RANGOON — A bill amending and repealing provisions of Burma’s colonial-era Ward or Village Tract Administration Law—which required citizens to register overnight guests—was approved in the Upper House of Parliament on Friday.
A bill submitted to the Upper House of Parliament by the Bill Committee in early May revoking all sections of the original law referring to overnight guest registration was tabled by elected parliamentarians and military-appointees in the chamber.
Originating in 1907, modified by the military-controlled Ministry of Home Affairs in 2012 and most recently updated in January 2016, the law requires citizens to inform local government officials when guests spend the night in their homes, regardless of how long the stay is.
The new bill has removed articles 13(g) and 17 from the original law, which demand that citizens report overnight guests or get penalized for disobeying.
Military lawmakers had claimed in previous sessions that revoking these provisions would jeopardize the country’s national security, while National League for Democracy (NLD) lawmakers argued the new bill was drafted in line with democratic norms.
Some civil society organizations, however, recommended maintaining the guest-reporting requirement in some remote areas of the country due to weak law enforcement.
Nonetheless, at Friday’s parliamentary session, Speaker Mahn Win Khaing Than oversaw a secret ballot from all lawmakers passed as per recommendations from the bill committee.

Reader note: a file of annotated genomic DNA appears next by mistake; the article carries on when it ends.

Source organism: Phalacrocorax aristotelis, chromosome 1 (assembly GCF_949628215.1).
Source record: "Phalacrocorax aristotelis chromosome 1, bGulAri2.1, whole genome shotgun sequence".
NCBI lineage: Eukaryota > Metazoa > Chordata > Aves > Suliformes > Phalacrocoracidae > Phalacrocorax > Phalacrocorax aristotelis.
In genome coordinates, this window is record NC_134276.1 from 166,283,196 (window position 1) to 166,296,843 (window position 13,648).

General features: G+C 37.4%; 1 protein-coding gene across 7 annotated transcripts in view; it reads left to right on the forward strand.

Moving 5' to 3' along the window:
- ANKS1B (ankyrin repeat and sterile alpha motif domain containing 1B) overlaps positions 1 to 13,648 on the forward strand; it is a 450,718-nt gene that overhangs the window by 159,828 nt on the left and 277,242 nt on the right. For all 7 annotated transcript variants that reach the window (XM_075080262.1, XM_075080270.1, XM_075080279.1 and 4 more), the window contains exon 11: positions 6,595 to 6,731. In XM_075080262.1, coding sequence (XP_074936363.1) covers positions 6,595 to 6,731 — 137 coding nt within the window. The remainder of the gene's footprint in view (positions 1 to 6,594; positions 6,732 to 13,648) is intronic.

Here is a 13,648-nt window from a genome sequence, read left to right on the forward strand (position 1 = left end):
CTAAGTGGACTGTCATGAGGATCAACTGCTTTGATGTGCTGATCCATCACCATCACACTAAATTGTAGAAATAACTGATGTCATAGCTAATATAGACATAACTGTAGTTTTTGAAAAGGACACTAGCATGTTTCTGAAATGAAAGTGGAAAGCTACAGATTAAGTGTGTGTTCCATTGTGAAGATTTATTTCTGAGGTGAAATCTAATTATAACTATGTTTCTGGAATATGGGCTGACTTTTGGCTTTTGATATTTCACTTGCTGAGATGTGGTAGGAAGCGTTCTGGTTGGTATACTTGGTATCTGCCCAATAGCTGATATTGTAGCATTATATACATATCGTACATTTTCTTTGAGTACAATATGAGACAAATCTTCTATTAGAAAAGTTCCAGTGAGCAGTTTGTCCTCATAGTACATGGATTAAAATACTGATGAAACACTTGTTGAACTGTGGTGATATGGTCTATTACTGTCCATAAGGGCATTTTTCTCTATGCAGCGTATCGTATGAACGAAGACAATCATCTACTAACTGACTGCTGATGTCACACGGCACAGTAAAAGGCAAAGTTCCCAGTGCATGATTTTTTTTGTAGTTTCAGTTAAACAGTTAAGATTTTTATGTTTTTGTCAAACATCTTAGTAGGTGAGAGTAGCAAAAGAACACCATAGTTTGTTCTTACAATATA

Dr. Myat Nyarna Soe, secretary of the Upper House Bill Committee, said that the revocation of some provisions from the original law was the decision of the Upper House of Parliament and will still need to pass the lower chamber.
“The Upper House decided to approve the bill based on consensus in the chamber,” he said. “Now, the bill still needs to pass the lower chamber.”
Tin Myint, permanent secretary of the Home Affairs Ministry, told The Irrawaddy on Friday the ministry will respect any decision of the Union Parliament, saying the it has the right to decide how laws are written since it is the legislative branch of the government.
“Our ministry drafted the law for the sake of the country,” he said. “But we have to accept the decision of the parliamentarians who think certain sections [of the law] are no longer appropriate.”